Bitcoin Plunges to 19,000 as ECB Warns Probable Ban on Climate Worries
Recent research from the European Central Bank raises questions about whether or not the price of climate risk is reflected in crypto assets like Bitcoin. The European Central Bank maintains a pessimistic stance toward bitcoin.
A recent study report published by the European Central Bank (ECB) assessed the climate risks connected with crypto assets. In the article, the ECB took a harsh stance against blockchains that employ Proof-of-Work consensus algorithms, most notably Bitcoin. The comparison between energy-intensive Proof-of-Work algorithms and fossil fuel cars is made in the report that was published on July 12. The comparison between electric vehicles and Proof-of-Stake algorithms, which use an estimated 99 percent less energy than Proof-of-Work, is also made in the report.
The article states that “The decision of whether to encourage the cryptocurrency equivalent of the electric vehicle (Proof-of-Stake and its many blockchain consensus processes) or to limit or outright prohibit the cryptocurrency equivalent of the fossil fuel automobile rests on the public authorities (Proof-of-Work blockchain consensus mechanisms).”
In order to bring attention to concerns regarding the amount of energy used for Proof-of-Work, the report also makes reference to earlier data claiming that the annual electricity consumption of Bitcoin and Ethereum is comparable to that of individual nations such as Spain, the Netherlands, or Austria. This is done in order to highlight the concerns regarding the amount of energy used for Proof-of-Work. In addition, the European Central Bank (ECB) contends that the existing carbon footprint for Bitcoin and Ethereum as of May 2022 makes it impossible for most nations in the euro area to meet their goal reductions in greenhouse gas emissions.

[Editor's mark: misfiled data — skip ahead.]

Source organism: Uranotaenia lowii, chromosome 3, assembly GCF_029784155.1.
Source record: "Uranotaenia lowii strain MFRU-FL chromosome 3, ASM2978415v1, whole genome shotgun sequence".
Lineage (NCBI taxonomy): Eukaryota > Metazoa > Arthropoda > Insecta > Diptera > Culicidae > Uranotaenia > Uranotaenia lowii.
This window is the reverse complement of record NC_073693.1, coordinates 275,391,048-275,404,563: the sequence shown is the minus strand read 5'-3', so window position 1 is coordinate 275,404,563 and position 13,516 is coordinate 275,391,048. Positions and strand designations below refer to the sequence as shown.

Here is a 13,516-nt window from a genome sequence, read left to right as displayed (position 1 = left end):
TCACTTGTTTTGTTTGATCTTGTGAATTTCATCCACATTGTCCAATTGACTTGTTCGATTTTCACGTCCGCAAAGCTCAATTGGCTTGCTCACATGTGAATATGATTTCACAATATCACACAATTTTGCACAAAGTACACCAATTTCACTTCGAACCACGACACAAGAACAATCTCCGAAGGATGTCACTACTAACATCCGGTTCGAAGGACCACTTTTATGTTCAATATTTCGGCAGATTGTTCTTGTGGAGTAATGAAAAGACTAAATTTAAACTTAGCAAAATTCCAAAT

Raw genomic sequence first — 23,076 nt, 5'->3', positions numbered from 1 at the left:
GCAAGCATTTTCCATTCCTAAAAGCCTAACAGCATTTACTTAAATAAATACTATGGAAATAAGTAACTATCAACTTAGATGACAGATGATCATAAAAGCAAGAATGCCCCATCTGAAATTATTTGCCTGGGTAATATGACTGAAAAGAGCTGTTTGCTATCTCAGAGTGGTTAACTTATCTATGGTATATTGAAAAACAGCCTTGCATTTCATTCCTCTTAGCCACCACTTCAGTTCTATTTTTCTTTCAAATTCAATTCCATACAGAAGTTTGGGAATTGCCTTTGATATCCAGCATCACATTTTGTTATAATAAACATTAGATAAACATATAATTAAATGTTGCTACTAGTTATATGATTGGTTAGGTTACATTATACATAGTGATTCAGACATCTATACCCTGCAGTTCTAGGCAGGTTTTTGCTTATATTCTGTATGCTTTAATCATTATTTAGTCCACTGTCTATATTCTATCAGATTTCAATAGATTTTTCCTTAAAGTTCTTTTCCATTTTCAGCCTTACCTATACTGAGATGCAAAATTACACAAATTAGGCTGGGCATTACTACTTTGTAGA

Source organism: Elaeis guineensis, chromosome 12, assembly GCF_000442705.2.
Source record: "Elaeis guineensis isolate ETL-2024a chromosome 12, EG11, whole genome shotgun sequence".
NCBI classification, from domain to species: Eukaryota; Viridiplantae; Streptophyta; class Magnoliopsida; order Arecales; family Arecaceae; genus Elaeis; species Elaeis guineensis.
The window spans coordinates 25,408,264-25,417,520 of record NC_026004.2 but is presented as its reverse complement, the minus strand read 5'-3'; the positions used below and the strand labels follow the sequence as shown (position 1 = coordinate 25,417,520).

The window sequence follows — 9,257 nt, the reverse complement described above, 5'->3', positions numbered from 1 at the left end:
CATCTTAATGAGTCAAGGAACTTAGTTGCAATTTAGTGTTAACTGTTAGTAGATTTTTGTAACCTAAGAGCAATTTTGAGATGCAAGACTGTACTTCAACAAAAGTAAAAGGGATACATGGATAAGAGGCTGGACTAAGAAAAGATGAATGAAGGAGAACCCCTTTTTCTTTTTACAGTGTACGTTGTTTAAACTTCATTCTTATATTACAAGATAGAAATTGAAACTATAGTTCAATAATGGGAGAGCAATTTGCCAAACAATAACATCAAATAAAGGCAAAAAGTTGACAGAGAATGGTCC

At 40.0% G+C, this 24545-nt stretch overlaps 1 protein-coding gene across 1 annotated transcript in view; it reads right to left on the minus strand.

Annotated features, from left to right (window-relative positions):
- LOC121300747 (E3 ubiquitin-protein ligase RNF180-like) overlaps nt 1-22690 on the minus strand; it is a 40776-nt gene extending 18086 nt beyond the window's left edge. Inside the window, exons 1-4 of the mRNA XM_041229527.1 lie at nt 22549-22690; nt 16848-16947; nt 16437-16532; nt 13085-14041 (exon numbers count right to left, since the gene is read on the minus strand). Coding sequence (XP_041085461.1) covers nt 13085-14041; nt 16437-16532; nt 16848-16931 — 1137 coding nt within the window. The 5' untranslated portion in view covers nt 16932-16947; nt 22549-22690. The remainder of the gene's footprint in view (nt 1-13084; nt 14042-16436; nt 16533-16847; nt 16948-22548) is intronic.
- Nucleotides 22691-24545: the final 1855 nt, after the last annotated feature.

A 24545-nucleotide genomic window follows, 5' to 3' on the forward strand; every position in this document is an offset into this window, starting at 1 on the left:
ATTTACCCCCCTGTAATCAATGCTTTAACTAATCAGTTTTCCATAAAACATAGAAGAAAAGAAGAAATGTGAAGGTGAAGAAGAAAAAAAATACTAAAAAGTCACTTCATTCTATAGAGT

Although Ethereum, the current second-largest cryptocurrency in terms of market capitalization, intends to make the transition from the Proof-of-Work consensus algorithm to the more energy-efficient Proof-of-Stake algorithm by the end of 2022, it is highly unlikely that Bitcoin will follow suit anytime soon.
The author of the essay contends that since the European Union already has objectives in place to reduce carbon emissions, it is “extremely improbable” that EU authorities would adopt a hands-off approach when it comes to the regulation of Proof-of-Work crypto assets like Bitcoin. Policy steps like as transparency requirements, a carbon tax on cryptocurrency transactions or ownership, and outright restrictions on mining are “possible,” according to the European Central Bank (ECB). These kinds of activities would almost certainly be detrimental to the spread of Proof-of-Work algorithms, and they would constitute a determined political effort to promote greener Proof-of-Stake cryptocurrencies over their energy-intensive cousins.
According to the findings of the analysis, the EU authorities are unlikely to go ahead with plans to limit the use of automobiles that run on fossil fuels by the year 2035 if they do not also take action against cryptocurrencies that are based on proof-of-work algorithms. In accordance with the Markets in Crypto-assets (MiCA) Regulation that is presently being considered in the European Parliament, the target date for punitive measures that are aimed at Proof-of-Work crypto assets has been moved to 2025.
The new revelation is not the first time EU authorities have explored prohibitions targeting Proof-of-Work blockchains like Bitcoin. Rather, it is the first time these potential restrictions have been reported. A report that was released in April by Netzpolitik showed that authorities were considering the possibility of outlawing the trade of bitcoins in order to minimize the amount of energy that was used by the cryptocurrency.
Despite the fact that the ECB’s study piece is theoretical and does not contain direct input from lawmakers, it provides an indication of how EU authorities presently think about the various types of blockchain technology. Reports such as this may potentially have an effect on the decision-making process inside the EU Parliament in the future.